During these disputes members of Roscoe's circle allied themselves with the opposition to the high-Anglican Liverpool common council. In 1791–2 they were involved in legal battles to wrest power from the council and return it to the mayor, bailiffs, and burgesses, winning two cases but giving up in the face of the council's determination to continue to engage them in costly trials. In Chester, too, the corporation ignored the success of a case brought in the House of Lords by Ralph Eddowes, a freeman and a member of Roscoe's literary group, to restore an early charter. The Lords failed to award Eddowes his £2000 costs, and his disappointments were referred to by the physician John Aikin—a supporter of Roscoe and his associates—in his essay on Liverpool's political battles. Eddowes, who had been taught by Priestley at Warrington Academy, emigrated to America in 1794, as James Currie and William Shepherd considered doing. He built an octagonal Unitarian chapel in Philadelphia, and published a book of sermons that included a quotation from Roscoe in an attack on intolerance. Roscoe described him as his ‘particular friend’, and sent a copy of his biography of Pope Leo X to Thomas Jefferson through Eddowes (Roscoe, 1.321–2).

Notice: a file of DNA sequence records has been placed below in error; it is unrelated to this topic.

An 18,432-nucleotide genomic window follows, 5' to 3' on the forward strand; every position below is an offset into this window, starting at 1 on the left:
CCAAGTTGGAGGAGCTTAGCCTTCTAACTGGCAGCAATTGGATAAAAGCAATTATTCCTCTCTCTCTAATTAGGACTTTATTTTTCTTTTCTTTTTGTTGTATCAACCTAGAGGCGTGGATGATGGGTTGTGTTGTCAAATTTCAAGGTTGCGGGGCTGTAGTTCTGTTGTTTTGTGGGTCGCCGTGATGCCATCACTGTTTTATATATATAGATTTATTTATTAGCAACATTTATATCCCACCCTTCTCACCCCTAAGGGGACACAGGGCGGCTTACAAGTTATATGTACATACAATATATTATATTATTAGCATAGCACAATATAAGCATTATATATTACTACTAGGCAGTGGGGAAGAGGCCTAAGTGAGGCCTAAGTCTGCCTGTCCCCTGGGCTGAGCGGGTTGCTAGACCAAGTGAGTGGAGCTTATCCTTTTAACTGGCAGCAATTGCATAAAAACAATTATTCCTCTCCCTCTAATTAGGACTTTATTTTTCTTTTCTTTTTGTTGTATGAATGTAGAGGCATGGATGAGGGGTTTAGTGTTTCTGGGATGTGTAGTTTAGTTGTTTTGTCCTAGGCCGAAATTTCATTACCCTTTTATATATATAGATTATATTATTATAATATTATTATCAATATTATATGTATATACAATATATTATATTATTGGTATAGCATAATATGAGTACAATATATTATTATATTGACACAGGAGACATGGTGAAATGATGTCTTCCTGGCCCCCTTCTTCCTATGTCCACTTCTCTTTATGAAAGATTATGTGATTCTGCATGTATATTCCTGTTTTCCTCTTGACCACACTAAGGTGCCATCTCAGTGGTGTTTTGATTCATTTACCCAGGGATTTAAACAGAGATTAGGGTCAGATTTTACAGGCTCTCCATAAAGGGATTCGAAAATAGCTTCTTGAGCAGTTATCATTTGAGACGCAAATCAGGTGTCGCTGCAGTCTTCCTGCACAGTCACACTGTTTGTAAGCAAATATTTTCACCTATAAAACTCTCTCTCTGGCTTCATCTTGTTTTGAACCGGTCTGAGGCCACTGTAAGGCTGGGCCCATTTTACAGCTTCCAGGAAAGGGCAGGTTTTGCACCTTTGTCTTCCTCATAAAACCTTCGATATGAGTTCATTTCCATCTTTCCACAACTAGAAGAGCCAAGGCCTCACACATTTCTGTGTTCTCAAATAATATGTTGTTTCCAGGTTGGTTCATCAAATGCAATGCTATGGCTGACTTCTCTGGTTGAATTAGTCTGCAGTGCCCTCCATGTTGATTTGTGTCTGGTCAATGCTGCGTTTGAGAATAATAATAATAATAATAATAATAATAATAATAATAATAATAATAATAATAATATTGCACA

William Shepherd's support for radical activity is indicated by his care of the son of the biblical scholar Gilbert Wakefield during his imprisonment in 1798 for anti-government writing, and his visits to Wakefield in gaol. Wakefield had turned to dissent during his brief Anglican curacy in Liverpool in 1779, becoming a tutor at Warrington Academy. In 1824 Shepherd wrote the satirical history Dick Liver as a stinging attack on Liverpool's common council, whose members, he said, were mere servants who had evicted their master and taken over his property. In the sequel of 1830, written in the midst of a row over William Ewart's election to the Liverpool parliamentary seat, Shepherd also attacked the sugar trader and former MP John Gladstone for his changeable political allegiance after turning against the Roscoe circle's radicalism. Roscoe's decision in 1823 to become chairman of the Liverpool Anti-Slavery Society was another source of conflict. Gladstone, a prominent member of Liverpool's Scottish-born mercantile community, had been resident in the city from 1786, and had met Ewart's father (also William Ewart, (1763–1823)) at the Newington presbyterian chapel in Renshaw Street. In turn Gladstone had named his son, the future prime minister, after the elder Ewart before a rift separated the families. According to John Gladstone, the younger William Ewart was one of the young men of Liverpool infected with the radicalism of Roscoe, Rathbone's son (also William), and Traill (Checkland, 224).